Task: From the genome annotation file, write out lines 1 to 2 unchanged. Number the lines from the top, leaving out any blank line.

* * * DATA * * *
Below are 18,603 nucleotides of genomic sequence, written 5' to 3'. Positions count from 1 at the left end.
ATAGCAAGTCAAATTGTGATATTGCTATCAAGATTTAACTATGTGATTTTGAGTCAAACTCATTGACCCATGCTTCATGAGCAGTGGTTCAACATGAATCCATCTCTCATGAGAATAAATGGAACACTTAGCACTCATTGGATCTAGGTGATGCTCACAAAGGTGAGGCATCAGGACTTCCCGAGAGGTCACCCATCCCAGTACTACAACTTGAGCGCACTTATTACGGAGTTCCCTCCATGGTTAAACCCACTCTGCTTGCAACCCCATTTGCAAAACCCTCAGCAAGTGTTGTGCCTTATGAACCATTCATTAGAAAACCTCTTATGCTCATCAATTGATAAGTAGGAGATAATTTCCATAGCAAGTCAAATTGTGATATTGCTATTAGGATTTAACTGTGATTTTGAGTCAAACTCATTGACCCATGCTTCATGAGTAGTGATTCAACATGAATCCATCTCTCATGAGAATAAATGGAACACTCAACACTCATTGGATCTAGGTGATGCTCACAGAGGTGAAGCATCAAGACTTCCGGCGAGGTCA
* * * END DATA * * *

Below are 18,603 nucleotides of genomic sequence, written 5' to 3'. Positions count from 1 at the left end.
ATAGCAAGTCAAATTGTGATATTGCTATCAAGATTTAACTATGTGATTTTGAGTCAAACTCATTGACCCATGCTTCATGAGCAGTGGTTCAACATGAATCCATCTCTCATGAGAATAAATGGAACACTTAGCACTCATTGGATCTAGGTGATGCTCACAAAGGTGAGGCATCAGGACTTCCCGAGAGGTCACCCATCCCAGTACTACAACTTGAGCGCACTTATTACGGAGTTCCCTCCATGGTTAAACCCACTCTGCTTGCAACCCCATTTGCAAAACCCTCAGCAAGTGTTGTGCCTTATGAACCATTCATTAGAAAACCTCTTATGCTCATCAATTGATAAGTAGGAGATAATTTCCATAGCAAGTCAAATTGTGATATTGCTATTAGGATTTAACTGTGATTTTGAGTCAAACTCATTGACCCATGCTTCATGAGTAGTGATTCAACATGAATCCATCTCTCATGAGAATAAATGGAACACTCAACACTCATTGGATCTAGGTGATGCTCACAGAGGTGAAGCATCAAGACTTCCGGCGAGGTCA